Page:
Traditional dental restoratives, or fillings, include gold, porcelain, composite or amalgam. (Note: Sierra Crest Dental is Mercury-Free and Safe. We do not place amalgams and are trained to remove them safely.) The strength and durability of traditional dental materials make them useful for situations where restored teeth must withstand extreme forces that result from chewing, often in the back of the mouth.

Newer dental fillings include ceramic and plastic compounds that mimic the appearance of natural teeth. These compounds, often called composite resins, are used on the front teeth where a natural appearance is important, but they are also used on the back teeth when enough tooth structure remains to fill them.

What’s right for me?

Several factors influence the performance, durability, longevity, and expense of dental restorations, including:

  • The components used in the filling material
  • The amount of remaining tooth structure
  • Where and how the filling is placed
  • The chewing load the tooth will have to bear
  • The length and number of visits needed to prepare and adjust the restored tooth

Composite Posterior Filling

Composite Anterior Filling

Before your treatment begins, Dr. Delaney or Dr. Mier will discuss all your options with you and help you choose the best filling for your particular case. In preparation for this discussion, it may be helpful to understand the two basic types of dental fillings: direct and indirect.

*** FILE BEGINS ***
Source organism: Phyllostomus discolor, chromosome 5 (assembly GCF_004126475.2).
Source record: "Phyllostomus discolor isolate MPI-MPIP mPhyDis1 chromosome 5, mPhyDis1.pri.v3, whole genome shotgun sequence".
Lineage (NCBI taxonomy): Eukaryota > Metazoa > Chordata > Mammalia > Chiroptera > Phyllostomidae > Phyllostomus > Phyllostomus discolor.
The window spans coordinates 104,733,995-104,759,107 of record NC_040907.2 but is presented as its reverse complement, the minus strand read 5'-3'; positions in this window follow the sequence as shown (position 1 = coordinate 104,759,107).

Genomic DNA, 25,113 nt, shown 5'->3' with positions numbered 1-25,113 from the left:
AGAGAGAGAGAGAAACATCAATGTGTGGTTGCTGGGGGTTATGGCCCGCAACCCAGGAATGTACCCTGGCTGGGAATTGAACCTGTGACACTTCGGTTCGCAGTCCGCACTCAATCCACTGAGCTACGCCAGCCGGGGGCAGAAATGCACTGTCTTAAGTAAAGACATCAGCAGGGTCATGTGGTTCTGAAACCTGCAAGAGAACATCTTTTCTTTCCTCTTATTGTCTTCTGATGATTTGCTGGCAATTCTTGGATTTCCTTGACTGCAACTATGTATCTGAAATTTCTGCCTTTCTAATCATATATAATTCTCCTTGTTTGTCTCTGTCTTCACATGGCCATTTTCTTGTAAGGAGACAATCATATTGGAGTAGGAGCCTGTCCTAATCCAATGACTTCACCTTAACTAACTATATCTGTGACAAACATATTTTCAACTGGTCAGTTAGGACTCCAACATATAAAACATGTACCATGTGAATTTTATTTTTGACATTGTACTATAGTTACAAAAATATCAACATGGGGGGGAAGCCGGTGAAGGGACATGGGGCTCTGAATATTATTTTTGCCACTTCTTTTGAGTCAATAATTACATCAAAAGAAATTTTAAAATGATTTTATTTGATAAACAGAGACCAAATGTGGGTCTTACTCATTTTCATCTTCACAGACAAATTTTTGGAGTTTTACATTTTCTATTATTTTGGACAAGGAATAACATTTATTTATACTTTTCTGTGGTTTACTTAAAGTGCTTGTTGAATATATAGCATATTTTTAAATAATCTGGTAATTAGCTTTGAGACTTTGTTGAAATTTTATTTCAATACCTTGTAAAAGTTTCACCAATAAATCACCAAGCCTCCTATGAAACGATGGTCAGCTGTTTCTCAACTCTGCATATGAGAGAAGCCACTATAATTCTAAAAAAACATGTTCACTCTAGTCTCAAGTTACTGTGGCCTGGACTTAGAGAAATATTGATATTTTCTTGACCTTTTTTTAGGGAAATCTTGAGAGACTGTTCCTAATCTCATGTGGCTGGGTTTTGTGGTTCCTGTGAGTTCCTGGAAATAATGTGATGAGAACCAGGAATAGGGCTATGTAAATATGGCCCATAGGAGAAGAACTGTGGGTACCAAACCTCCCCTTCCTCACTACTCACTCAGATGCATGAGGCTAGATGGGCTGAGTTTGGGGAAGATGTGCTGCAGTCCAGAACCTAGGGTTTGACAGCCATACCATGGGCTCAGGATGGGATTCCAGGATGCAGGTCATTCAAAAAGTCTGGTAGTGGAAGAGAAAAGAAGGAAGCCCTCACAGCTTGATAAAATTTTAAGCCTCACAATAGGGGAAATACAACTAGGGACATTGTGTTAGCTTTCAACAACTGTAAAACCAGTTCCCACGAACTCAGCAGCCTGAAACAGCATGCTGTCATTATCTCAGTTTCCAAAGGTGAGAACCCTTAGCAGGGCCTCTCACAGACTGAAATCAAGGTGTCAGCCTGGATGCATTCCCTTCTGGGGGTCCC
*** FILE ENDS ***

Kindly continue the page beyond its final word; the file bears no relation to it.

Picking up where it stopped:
• Direct fillings are placed into a prepared cavity during a single visit. They include glass ionomers, resin ionomers, and composite (resin) fillings. We prepare the tooth, place the filling, and adjust it in one appointment.
  • Indirect fillings generally require two or more visits. They include inlays, onlays, veneers, crowns, and bridges fabricated with gold or porcelain. During the first visit, our team prepares the tooth and makes an impression of the area to be restored. Then Dr. Delaney or Dr. Mier will place a temporary crown over the prepared tooth. The impression is sent to a dental laboratory, which creates the dental restoration. At the next appointment, the restoration is bonded into the prepared cavity and adjusted as needed.
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